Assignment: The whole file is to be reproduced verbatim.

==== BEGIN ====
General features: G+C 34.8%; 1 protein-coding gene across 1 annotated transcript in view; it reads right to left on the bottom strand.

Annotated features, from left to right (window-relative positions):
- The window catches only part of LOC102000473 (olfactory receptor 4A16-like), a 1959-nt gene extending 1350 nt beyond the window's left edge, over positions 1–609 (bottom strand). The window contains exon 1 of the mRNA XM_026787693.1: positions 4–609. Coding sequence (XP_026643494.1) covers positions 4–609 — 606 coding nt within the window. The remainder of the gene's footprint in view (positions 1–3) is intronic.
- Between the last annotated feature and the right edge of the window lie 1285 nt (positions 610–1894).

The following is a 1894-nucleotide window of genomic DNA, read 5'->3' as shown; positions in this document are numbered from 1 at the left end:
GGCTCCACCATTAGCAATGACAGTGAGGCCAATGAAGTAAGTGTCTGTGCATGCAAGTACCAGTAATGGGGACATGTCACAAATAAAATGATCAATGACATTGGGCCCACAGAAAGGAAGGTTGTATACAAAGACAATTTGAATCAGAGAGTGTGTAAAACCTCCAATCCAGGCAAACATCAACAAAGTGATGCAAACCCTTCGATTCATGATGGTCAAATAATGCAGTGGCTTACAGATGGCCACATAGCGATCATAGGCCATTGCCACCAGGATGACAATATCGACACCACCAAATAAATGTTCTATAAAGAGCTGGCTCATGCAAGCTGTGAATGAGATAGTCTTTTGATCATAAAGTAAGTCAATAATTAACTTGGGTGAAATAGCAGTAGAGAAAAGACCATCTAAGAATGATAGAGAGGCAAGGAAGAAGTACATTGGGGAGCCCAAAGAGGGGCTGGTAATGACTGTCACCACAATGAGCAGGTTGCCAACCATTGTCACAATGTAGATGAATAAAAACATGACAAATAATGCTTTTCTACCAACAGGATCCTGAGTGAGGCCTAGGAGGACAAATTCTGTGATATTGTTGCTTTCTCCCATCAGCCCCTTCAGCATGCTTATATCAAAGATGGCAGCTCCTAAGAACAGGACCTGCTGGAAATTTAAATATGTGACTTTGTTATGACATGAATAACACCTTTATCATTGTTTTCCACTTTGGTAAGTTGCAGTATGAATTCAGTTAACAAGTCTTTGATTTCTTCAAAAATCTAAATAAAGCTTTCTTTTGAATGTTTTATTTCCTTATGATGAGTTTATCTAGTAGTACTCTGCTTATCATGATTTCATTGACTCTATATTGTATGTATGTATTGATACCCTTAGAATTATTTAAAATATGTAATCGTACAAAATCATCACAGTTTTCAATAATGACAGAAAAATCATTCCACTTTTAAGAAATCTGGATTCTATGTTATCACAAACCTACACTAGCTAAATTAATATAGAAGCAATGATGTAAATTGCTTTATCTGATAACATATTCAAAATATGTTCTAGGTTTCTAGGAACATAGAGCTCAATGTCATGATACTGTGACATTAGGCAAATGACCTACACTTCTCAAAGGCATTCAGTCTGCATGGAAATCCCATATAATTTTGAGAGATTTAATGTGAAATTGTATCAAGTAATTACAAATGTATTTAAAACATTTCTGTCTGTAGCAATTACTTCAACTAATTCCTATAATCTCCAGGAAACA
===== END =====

General features: G+C 34.8%; 1 protein-coding gene across 1 annotated transcript in view; it reads right to left on the bottom strand.

Annotated features, from left to right (window-relative positions):
- The window catches only part of LOC102000473 (olfactory receptor 4A16-like), a 1959-nt gene extending 1350 nt beyond the window's left edge, over positions 1–609 (bottom strand). The window contains exon 1 of the mRNA XM_026787693.1: positions 4–609. Coding sequence (XP_026643494.1) covers positions 4–609 — 606 coding nt within the window. The remainder of the gene's footprint in view (positions 1–3) is intronic.
- Between the last annotated feature and the right edge of the window lie 1285 nt (positions 610–1894).

The following is a 1894-nucleotide window of genomic DNA, read 5'->3' as shown; positions in this document are numbered from 1 at the left end:
GGCTCCACCATTAGCAATGACAGTGAGGCCAATGAAGTAAGTGTCTGTGCATGCAAGTACCAGTAATGGGGACATGTCACAAATAAAATGATCAATGACATTGGGCCCACAGAAAGGAAGGTTGTATACAAAGACAATTTGAATCAGAGAGTGTGTAAAACCTCCAATCCAGGCAAACATCAACAAAGTGATGCAAACCCTTCGATTCATGATGGTCAAATAATGCAGTGGCTTACAGATGGCCACATAGCGATCATAGGCCATTGCCACCAGGATGACAATATCGACACCACCAAATAAATGTTCTATAAAGAGCTGGCTCATGCAAGCTGTGAATGAGATAGTCTTTTGATCATAAAGTAAGTCAATAATTAACTTGGGTGAAATAGCAGTAGAGAAAAGACCATCTAAGAATGATAGAGAGGCAAGGAAGAAGTACATTGGGGAGCCCAAAGAGGGGCTGGTAATGACTGTCACCACAATGAGCAGGTTGCCAACCATTGTCACAATGTAGATGAATAAAAACATGACAAATAATGCTTTTCTACCAACAGGATCCTGAGTGAGGCCTAGGAGGACAAATTCTGTGATATTGTTGCTTTCTCCCATCAGCCCCTTCAGCATGCTTATATCAAAGATGGCAGCTCCTAAGAACAGGACCTGCTGGAAATTTAAATATGTGACTTTGTTATGACATGAATAACACCTTTATCATTGTTTTCCACTTTGGTAAGTTGCAGTATGAATTCAGTTAACAAGTCTTTGATTTCTTCAAAAATCTAAATAAAGCTTTCTTTTGAATGTTTTATTTCCTTATGATGAGTTTATCTAGTAGTACTCTGCTTATCATGATTTCATTGACTCTATATTGTATGTATGTATTGATACCCTTAGAATTATTTAAAATATGTAATCGTACAAAATCATCACAGTTTTCAATAATGACAGAAAAATCATTCCACTTTTAAGAAATCTGGATTCTATGTTATCACAAACCTACACTAGCTAAATTAATATAGAAGCAATGATGTAAATTGCTTTATCTGATAACATATTCAAAATATGTTCTAGGTTTCTAGGAACATAGAGCTCAATGTCATGATACTGTGACATTAGGCAAATGACCTACACTTCTCAAAGGCATTCAGTCTGCATGGAAATCCCATATAATTTTGAGAGATTTAATGTGAAATTGTATCAAGTAATTACAAATGTATTTAAAACATTTCTGTCTGTAGCAATTACTTCAACTAATTCCTATAATCTCCAGGAAACA